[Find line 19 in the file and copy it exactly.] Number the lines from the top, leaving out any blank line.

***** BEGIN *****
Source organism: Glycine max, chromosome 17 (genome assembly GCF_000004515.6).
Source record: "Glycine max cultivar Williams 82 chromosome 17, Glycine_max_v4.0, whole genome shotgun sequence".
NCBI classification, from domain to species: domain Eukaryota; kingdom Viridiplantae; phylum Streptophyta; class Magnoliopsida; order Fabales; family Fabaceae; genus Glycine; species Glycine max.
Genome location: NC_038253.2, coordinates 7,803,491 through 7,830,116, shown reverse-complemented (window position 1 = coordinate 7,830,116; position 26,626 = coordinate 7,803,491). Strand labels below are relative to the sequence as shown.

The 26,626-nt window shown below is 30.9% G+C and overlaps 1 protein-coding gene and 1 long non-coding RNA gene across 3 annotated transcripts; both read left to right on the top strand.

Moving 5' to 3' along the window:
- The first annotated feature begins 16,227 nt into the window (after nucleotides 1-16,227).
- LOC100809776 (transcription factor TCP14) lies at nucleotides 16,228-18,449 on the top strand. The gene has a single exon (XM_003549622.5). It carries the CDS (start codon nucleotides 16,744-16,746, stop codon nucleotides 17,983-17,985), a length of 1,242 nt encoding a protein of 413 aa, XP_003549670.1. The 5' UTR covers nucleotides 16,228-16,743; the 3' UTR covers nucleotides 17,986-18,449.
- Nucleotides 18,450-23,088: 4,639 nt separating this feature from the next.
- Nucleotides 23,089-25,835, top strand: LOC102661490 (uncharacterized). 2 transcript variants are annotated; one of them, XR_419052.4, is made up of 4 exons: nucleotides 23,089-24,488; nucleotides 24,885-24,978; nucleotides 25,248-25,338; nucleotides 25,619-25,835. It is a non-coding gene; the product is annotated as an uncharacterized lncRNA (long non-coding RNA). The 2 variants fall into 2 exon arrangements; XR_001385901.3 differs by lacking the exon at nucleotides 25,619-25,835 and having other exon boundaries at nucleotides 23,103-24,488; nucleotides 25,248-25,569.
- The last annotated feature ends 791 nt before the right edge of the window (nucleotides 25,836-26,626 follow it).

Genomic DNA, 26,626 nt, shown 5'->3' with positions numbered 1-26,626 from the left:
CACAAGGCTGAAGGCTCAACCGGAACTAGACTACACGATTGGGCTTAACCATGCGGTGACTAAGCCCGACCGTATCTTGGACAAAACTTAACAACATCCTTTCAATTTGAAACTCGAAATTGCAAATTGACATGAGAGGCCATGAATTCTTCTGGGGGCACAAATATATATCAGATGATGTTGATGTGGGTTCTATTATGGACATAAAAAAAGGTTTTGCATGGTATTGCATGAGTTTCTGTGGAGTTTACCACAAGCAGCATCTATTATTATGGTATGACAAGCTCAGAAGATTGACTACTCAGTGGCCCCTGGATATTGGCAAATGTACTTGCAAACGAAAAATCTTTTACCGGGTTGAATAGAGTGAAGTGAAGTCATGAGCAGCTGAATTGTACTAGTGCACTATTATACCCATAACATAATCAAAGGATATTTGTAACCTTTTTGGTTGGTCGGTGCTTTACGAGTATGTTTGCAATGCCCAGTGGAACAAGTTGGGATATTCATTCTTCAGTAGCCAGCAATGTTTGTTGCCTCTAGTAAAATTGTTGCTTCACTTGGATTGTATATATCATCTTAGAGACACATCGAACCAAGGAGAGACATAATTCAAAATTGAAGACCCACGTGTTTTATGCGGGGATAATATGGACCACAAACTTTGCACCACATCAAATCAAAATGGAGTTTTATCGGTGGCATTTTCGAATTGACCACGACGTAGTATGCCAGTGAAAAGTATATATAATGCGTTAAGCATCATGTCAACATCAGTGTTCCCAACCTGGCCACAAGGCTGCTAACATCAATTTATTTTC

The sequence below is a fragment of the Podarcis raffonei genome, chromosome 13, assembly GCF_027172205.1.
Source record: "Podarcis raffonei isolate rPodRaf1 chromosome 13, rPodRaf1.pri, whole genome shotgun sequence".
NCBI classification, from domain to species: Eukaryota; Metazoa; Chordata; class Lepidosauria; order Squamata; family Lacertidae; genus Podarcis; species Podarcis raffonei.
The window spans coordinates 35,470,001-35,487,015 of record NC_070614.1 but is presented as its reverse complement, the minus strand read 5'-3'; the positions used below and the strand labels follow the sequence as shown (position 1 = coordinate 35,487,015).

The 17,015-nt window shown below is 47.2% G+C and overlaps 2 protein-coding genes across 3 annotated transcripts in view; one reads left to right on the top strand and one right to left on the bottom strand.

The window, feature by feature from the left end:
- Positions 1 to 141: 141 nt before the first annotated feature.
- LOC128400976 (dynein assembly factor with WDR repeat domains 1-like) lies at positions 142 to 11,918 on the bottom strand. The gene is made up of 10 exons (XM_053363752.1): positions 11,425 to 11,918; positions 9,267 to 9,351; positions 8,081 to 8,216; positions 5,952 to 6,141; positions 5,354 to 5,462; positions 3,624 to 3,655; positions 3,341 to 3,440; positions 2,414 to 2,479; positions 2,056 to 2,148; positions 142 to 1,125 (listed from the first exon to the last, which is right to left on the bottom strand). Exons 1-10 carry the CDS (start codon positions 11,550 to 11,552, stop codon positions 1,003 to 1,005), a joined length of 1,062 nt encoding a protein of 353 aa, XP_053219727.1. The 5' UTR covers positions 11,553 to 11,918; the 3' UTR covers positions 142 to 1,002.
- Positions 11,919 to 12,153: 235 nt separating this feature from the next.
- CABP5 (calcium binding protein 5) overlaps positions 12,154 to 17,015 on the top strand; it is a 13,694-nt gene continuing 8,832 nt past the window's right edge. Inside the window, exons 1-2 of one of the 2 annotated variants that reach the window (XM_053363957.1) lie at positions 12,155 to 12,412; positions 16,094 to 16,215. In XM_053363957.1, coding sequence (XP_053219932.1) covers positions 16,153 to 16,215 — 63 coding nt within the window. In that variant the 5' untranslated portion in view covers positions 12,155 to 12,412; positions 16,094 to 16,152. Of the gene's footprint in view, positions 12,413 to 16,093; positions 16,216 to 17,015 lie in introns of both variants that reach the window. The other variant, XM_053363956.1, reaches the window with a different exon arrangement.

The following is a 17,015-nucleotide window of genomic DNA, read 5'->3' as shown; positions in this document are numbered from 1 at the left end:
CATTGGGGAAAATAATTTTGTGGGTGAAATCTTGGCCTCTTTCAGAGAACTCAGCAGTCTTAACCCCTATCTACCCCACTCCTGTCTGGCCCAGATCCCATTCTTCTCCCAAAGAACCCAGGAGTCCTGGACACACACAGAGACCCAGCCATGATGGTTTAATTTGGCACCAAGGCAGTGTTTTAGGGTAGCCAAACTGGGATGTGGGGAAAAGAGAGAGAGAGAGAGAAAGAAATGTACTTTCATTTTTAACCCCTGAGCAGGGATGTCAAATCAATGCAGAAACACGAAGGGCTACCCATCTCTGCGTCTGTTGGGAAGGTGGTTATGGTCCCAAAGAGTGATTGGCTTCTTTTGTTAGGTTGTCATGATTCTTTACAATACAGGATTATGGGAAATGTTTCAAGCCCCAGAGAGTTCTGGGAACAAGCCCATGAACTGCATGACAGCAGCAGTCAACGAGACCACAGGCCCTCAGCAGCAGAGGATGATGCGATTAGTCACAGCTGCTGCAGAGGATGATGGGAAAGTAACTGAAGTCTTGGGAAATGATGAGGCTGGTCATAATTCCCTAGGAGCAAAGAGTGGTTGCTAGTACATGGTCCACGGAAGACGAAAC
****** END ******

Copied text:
The window, feature by feature from the left end: